1. I applaud Lisa Prewitt’s platform and activism, and wish her well. I am not inside the city limits, so I can’t vote for her. My disagreement is with her assuption that San Marcos is at a crossroads. Frankly, the crossrods came several years ago, when the City of San Marcos decided to enlsit as a subsidiery of Southwest Texas University, which we now know and “love” as Texas State University. With that name change came the ability to grow, not only with new buildings and facilities, but in student population. Almostt doubling the size in the past 20 years, the City allowed TSU to claim streets for itself,gravely compromise an already small-town traffic and parking situation, disrupting the traditionaly single-family home atmosphere, and encouraging the building of thousands of rooms in here-today-gone-tomorrow apartment-cum-dormitories. I once lived on Alamo Street (1998-99) and enjoyed shopping in San Marcos, going to restaurants and other recreational activities, but today it is more hassle than it is worth. And not just because of the unbelievable road construction. When it was time for us to build, we chose a spot in a subdivision outside of the city limits. We no longer shop in San Marcos, (except in emergencies), we go to restaurants in New Braunfels or even Austin and San Antonio, and our recreation is also done elsewhere. In short, while I laud Ms.Prewitt’s attitude, I seriously doubt that any amount of effort will preserve the San Marcos of yesteryear, or even the San Marcos of today. The University will continue to gobble up space, expanding more and more into the neighborhoods surrounding it. The City will continue to give carte blance to whatever the University wants. Citizen’s voices will be heard and ignored, as usual, and “Master Plans” will be reviewed and promptly discarded. The developers and their allies want immediate gains with little thought for the future. No, change cannot be denied, but all change is not necessarily progress. What is good for the University is not necessarily good for the people of San Marcos. Best wishes to Lisa Prewett, and good luck. She will need it.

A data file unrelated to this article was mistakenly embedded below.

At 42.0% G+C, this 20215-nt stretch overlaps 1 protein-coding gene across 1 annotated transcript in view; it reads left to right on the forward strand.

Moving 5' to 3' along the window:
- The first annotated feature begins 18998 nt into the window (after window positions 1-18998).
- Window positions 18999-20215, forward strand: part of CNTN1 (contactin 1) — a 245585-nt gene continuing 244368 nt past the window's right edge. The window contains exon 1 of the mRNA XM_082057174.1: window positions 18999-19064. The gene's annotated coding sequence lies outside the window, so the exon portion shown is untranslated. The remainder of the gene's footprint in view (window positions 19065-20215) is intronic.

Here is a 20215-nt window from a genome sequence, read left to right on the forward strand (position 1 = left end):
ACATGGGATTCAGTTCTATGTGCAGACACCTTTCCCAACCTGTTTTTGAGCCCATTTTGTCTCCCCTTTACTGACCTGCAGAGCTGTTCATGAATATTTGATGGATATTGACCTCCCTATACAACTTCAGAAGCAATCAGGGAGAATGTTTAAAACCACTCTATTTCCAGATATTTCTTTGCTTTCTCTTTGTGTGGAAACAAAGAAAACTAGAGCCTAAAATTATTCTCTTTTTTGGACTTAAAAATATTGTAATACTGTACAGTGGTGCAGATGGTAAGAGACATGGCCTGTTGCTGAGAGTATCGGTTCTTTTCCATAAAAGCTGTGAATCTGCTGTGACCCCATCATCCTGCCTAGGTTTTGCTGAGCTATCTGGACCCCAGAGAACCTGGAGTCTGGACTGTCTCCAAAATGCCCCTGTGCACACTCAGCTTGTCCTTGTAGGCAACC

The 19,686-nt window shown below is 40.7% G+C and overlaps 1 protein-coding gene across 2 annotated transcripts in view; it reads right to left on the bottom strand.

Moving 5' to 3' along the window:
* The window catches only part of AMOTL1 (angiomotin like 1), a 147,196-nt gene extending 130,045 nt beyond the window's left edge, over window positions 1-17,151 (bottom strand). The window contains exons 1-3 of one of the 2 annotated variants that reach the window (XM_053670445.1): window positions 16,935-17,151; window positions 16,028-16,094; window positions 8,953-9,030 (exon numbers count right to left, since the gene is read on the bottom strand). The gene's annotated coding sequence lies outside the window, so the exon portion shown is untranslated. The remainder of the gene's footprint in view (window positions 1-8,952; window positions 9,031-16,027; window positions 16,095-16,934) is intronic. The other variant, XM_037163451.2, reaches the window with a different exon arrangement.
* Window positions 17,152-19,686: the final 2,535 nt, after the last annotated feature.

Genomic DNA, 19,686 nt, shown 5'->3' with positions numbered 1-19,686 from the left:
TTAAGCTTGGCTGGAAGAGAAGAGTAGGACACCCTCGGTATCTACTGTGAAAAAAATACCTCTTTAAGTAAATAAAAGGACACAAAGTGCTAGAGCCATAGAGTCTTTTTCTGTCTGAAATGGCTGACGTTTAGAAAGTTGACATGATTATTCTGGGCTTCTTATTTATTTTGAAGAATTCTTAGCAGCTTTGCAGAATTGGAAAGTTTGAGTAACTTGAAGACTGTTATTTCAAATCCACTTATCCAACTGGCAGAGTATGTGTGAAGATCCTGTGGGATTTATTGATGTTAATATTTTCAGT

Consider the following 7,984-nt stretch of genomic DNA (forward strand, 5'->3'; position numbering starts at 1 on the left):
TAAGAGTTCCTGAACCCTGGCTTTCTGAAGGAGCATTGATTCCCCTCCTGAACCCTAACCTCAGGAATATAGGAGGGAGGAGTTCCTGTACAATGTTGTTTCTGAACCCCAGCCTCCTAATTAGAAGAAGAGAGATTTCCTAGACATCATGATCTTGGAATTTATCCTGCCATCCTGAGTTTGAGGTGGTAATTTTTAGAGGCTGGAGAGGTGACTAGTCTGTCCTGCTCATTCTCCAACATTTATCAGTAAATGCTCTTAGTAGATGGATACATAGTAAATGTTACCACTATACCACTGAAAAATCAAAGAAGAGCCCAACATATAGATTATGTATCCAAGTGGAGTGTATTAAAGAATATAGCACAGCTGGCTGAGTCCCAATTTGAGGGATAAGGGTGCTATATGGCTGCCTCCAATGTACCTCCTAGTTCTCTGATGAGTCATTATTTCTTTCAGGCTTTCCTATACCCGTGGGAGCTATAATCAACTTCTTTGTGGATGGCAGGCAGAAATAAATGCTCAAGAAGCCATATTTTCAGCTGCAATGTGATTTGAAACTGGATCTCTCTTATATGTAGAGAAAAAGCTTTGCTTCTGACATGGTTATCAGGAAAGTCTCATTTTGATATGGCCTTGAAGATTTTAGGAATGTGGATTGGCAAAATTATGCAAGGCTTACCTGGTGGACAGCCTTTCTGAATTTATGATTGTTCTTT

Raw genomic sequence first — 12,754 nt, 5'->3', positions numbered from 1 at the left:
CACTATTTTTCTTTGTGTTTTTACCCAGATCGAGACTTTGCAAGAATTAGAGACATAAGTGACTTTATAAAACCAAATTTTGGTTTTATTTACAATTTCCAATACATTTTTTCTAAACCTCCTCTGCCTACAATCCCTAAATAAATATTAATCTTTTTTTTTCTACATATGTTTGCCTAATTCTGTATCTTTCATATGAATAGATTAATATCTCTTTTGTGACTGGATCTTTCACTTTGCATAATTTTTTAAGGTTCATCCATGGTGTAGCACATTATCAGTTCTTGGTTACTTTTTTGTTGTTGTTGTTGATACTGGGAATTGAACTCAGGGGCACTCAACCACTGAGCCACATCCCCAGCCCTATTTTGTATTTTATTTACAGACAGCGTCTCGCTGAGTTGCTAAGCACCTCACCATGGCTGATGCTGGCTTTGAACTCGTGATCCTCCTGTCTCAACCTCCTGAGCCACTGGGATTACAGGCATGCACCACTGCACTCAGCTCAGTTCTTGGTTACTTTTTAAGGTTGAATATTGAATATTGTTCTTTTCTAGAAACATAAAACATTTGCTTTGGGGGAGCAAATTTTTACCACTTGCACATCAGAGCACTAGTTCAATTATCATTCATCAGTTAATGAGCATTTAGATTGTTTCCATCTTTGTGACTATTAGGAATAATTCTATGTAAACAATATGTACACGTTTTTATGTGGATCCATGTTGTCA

2. Thanks, Lisa, for bringing a balanced view of how we must come together as a city to nuture and bring prosperity and sense of home to all parts of the community.